Klumpp obtained grand jury indictments against Eklund and Davis. Davis filed a motion to dismiss the indictment, arguing that the governor's request was invalid under Minn.Stat. § 8.01; and the district court's appointment was invalid under Minn.Stat. § 388.12. The district court denied the motion. Graham then brought an action in the nature of quo warranto[1] or, in the alternative, for a declaratory judgment claiming that the governor's request and the district court's appointment were legally invalid and constituted usurpation of Graham's office. The district court concluded that Minn.Stat. § 8.01 authorized the governor to appoint the attorney general, and dismissed Graham's complaint for failure to state a claim for which relief could be granted. The district court did not address the relevancy or the validity of the district court's appointment of the attorney general pursuant to Minn.Stat. § 388.12.

The court of appeals reversed the judgment of the district court interpreting Minn. Stat. § 8.01 as allowing the governor to request a special prosecutor only if formal legal process has been commenced. State ex rel. Graham v. Klumpp, 523 N.W.2d 8, 10 (Minn. *615 App.1994). Because neither Eklund nor Davis had been charged with a crime when the governor requested the attorney general to prosecute them, the court of appeals concluded the governor's action was invalid. Id. at 11. The court of appeals further stated: "[b]ecause of our decision, we need not review [the] issue" of the validity of the appointment of the prosecutor by the district court pursuant to section 388.12. Id.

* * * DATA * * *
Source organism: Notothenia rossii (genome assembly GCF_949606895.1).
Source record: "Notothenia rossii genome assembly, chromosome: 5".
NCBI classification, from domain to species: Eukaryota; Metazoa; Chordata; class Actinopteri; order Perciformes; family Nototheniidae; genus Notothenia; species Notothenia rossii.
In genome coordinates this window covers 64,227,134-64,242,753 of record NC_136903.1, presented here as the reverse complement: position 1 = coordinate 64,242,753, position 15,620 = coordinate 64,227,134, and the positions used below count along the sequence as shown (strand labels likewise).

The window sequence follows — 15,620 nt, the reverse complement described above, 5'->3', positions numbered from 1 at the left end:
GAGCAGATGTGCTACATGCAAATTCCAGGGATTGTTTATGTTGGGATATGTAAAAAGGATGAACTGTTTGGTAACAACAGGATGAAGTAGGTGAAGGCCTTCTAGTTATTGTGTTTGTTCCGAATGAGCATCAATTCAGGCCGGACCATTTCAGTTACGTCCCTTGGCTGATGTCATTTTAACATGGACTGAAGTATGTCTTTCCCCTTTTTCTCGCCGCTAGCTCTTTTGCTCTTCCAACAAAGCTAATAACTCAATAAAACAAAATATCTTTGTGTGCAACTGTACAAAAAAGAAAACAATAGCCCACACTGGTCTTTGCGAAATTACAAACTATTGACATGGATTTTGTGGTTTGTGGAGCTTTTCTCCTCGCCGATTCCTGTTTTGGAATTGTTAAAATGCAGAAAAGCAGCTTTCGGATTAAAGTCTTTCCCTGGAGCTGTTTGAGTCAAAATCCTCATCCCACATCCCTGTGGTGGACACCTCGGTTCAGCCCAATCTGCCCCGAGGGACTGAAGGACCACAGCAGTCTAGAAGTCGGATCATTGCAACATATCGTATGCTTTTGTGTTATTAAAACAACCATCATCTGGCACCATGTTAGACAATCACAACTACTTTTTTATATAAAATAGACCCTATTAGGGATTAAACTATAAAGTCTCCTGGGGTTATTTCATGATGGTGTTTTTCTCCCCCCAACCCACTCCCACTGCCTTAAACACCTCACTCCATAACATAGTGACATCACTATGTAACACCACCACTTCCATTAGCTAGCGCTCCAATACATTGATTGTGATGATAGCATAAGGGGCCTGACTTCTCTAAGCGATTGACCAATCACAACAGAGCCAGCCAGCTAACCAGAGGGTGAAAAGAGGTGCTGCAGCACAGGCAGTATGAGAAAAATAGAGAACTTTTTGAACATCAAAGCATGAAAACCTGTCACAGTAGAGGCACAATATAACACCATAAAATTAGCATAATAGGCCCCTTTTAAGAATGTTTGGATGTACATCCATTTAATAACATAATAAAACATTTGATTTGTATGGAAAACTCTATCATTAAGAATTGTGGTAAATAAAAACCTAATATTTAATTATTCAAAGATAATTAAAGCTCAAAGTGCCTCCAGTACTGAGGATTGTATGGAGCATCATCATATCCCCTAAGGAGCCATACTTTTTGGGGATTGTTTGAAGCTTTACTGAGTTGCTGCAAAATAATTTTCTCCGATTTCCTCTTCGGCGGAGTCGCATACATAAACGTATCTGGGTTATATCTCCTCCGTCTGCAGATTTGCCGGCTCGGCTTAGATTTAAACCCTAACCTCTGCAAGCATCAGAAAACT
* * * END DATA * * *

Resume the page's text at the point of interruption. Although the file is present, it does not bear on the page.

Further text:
Based on the court of appeals' decision, Eklund and Davis filed motions claiming the indictments Klumpp obtained against them should be dismissed, because the governor's request was invalid. On October 31, 1994, the district court dismissed both indictments and the state filed the present pre-trial appeal.

Two issues are presented on appeal: whether the governor's request for the attorney general to prosecute Eklund and Davis was valid under Minn.Stat. § 8.01, and whether the Crow Wing County District Court's appointment of the attorney general was valid under Minn.Stat. § 388.12. Resolution of these issues will determine whether the district court appropriately dismissed the indictments obtained against Eklund and Davis.

A district court's dismissal of a complaint is reviewed de novo. See Elzie v. Commissioner of Pub. Safety, 298 N.W.2d 29, 32 (Minn.1980). Similarly, whether the district court properly construed a statute is reviewed de novo. Hibbing Educ. Ass'n v. Public Employment Relations Bd., 369 N.W.2d 527, 529 (Minn.1985).

Section 8.01 states in relevant part:

Whenever the governor shall so request, in writing, the attorney general shall prosecute any person charged with an indictable offense, and in all such cases may attend upon the grand jury and exercise the powers of a county attorney.

The object of all interpretation and construction of laws is to ascertain and effectuate the intention of the legislature. Minn.Stat. § 645.16 (1994). Where the intention of the legislature is clearly manifested by plain unambiguous language, no construction is necessary or permitted. Lenz v. Coon Creek Watershed Dist., 278 Minn. 1, 153 N.W.2d 209 (1967).

We conclude that at least two reasonable interpretations of section 8.01 exist. The phrase "in all such cases" creates an ambiguity because it is not clear to which cases it is referring. One interpretation is that the phrase "in all such cases" refers to cases in which a person is charged with an indictable offense. Under this interpretation the statute reads: